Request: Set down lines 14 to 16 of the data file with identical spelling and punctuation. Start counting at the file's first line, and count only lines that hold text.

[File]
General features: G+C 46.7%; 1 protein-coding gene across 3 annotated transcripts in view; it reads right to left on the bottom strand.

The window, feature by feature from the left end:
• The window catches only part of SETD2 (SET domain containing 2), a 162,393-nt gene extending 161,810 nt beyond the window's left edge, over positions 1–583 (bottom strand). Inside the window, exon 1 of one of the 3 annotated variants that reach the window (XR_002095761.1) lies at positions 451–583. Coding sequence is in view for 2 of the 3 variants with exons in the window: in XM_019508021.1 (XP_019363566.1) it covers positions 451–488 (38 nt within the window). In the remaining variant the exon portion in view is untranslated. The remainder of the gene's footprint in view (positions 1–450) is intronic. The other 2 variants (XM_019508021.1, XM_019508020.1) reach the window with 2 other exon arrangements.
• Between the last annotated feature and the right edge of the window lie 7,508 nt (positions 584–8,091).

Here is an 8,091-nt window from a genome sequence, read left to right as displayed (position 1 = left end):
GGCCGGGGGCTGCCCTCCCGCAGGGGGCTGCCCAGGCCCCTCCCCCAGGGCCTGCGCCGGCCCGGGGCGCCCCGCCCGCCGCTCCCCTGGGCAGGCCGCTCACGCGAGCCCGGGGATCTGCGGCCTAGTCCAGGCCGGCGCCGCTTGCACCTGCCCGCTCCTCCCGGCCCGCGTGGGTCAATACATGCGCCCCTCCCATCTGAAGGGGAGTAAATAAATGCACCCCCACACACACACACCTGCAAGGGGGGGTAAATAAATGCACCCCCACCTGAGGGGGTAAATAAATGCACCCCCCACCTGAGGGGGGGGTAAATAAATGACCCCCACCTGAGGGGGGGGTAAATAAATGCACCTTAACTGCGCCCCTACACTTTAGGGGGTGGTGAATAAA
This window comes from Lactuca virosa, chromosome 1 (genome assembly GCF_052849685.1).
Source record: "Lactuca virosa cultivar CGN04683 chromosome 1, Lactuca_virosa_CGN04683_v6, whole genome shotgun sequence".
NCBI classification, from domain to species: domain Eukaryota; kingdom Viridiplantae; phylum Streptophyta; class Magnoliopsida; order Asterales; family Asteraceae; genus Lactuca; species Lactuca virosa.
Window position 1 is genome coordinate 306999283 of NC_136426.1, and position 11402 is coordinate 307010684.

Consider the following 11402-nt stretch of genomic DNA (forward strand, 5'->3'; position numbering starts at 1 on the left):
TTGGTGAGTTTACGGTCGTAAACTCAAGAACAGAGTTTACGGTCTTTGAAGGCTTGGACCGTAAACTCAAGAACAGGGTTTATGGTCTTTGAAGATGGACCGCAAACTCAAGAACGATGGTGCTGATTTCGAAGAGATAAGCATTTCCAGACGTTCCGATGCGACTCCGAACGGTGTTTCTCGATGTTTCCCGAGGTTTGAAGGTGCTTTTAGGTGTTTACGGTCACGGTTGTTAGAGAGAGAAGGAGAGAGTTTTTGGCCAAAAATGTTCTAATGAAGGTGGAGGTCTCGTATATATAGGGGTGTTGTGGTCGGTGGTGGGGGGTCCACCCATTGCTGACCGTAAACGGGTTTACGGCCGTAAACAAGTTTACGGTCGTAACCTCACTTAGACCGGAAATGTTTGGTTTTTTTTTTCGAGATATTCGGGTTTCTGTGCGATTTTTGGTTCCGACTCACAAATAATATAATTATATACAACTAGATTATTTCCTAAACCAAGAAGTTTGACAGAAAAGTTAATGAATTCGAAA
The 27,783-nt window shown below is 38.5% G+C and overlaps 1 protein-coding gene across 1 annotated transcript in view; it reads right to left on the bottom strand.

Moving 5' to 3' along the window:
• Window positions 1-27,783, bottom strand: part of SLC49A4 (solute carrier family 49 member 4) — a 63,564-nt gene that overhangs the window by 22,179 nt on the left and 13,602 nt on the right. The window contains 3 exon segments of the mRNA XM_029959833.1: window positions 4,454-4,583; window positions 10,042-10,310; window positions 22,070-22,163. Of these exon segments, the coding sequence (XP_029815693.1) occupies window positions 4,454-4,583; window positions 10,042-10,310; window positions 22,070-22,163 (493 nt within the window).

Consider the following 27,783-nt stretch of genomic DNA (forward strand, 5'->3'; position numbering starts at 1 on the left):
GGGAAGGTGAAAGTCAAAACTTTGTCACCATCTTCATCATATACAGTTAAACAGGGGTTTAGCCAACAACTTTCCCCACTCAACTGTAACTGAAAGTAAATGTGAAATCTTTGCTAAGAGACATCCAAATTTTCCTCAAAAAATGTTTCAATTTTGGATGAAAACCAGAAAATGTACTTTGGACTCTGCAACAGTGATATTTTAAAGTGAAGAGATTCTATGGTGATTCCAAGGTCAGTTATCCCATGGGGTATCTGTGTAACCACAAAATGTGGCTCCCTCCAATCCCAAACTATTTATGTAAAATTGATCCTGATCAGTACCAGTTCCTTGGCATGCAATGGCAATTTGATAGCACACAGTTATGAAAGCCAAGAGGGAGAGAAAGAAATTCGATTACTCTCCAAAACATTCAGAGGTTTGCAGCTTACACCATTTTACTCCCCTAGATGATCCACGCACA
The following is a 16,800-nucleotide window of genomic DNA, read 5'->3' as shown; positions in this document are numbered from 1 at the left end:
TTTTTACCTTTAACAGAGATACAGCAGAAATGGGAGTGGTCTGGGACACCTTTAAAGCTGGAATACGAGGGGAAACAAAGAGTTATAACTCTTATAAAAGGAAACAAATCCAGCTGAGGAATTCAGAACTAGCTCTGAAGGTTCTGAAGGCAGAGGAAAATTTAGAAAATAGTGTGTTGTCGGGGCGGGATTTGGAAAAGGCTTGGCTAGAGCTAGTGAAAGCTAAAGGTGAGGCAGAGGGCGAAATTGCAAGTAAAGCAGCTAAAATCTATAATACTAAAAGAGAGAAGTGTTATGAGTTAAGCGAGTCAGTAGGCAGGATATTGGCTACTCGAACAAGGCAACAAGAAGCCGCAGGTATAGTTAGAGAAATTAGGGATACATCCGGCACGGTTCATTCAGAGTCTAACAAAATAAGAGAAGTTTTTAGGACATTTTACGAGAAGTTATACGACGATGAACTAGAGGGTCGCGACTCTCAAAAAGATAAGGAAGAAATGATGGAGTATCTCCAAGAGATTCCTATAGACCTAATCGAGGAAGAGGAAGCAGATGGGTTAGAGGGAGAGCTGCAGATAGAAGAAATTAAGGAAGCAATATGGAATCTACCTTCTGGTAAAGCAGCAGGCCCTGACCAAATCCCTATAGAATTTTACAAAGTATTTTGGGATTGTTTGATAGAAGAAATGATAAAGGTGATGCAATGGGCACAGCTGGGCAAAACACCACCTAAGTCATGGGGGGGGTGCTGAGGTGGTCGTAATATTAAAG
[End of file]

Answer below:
Moving 5' to 3' along the window:
• Window positions 1-27,783, bottom strand: part of SLC49A4 (solute carrier family 49 member 4) — a 63,564-nt gene that overhangs the window by 22,179 nt on the left and 13,602 nt on the right. The window contains 3 exon segments of the mRNA XM_029959833.1: window positions 4,454-4,583; window positions 10,042-10,310; window positions 22,070-22,163. Of these exon segments, the coding sequence (XP_029815693.1) occupies window positions 4,454-4,583; window positions 10,042-10,310; window positions 22,070-22,163 (493 nt within the window).

Consider the following 27,783-nt stretch of genomic DNA (forward strand, 5'->3'; position numbering starts at 1 on the left):